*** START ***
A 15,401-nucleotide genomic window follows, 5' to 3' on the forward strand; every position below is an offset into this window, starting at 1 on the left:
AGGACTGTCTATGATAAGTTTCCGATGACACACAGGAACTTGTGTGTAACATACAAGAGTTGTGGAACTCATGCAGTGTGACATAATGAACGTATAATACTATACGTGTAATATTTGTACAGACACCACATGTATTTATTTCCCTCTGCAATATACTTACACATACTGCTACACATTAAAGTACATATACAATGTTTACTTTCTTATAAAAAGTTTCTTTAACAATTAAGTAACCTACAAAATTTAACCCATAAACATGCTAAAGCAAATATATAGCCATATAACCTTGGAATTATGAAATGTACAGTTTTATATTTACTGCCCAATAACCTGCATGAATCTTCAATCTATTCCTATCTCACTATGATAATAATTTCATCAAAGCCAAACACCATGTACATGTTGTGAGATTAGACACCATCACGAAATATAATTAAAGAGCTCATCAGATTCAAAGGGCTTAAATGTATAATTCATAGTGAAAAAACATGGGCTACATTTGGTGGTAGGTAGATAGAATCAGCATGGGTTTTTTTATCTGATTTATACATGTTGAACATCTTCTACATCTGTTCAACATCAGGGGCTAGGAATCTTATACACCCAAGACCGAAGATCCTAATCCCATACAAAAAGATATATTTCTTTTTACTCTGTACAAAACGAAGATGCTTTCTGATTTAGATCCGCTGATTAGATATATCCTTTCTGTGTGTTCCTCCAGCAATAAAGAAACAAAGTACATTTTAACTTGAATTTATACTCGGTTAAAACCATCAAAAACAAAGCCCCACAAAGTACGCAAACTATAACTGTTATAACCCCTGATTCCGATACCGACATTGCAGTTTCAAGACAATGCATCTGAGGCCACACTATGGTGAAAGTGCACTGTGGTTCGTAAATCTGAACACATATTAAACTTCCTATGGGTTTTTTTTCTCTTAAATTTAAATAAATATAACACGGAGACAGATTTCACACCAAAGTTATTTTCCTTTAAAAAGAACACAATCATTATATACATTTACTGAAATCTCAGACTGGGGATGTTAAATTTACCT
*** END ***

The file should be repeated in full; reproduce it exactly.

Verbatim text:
A 15,401-nucleotide genomic window follows, 5' to 3' on the forward strand; every position below is an offset into this window, starting at 1 on the left:
AGGACTGTCTATGATAAGTTTCCGATGACACACAGGAACTTGTGTGTAACATACAAGAGTTGTGGAACTCATGCAGTGTGACATAATGAACGTATAATACTATACGTGTAATATTTGTACAGACACCACATGTATTTATTTCCCTCTGCAATATACTTACACATACTGCTACACATTAAAGTACATATACAATGTTTACTTTCTTATAAAAAGTTTCTTTAACAATTAAGTAACCTACAAAATTTAACCCATAAACATGCTAAAGCAAATATATAGCCATATAACCTTGGAATTATGAAATGTACAGTTTTATATTTACTGCCCAATAACCTGCATGAATCTTCAATCTATTCCTATCTCACTATGATAATAATTTCATCAAAGCCAAACACCATGTACATGTTGTGAGATTAGACACCATCACGAAATATAATTAAAGAGCTCATCAGATTCAAAGGGCTTAAATGTATAATTCATAGTGAAAAAACATGGGCTACATTTGGTGGTAGGTAGATAGAATCAGCATGGGTTTTTTTATCTGATTTATACATGTTGAACATCTTCTACATCTGTTCAACATCAGGGGCTAGGAATCTTATACACCCAAGACCGAAGATCCTAATCCCATACAAAAAGATATATTTCTTTTTACTCTGTACAAAACGAAGATGCTTTCTGATTTAGATCCGCTGATTAGATATATCCTTTCTGTGTGTTCCTCCAGCAATAAAGAAACAAAGTACATTTTAACTTGAATTTATACTCGGTTAAAACCATCAAAAACAAAGCCCCACAAAGTACGCAAACTATAACTGTTATAACCCCTGATTCCGATACCGACATTGCAGTTTCAAGACAATGCATCTGAGGCCACACTATGGTGAAAGTGCACTGTGGTTCGTAAATCTGAACACATATTAAACTTCCTATGGGTTTTTTTTCTCTTAAATTTAAATAAATATAACACGGAGACAGATTTCACACCAAAGTTATTTTCCTTTAAAAAGAACACAATCATTATATACATTTACTGAAATCTCAGACTGGGGATGTTAAATTTACCT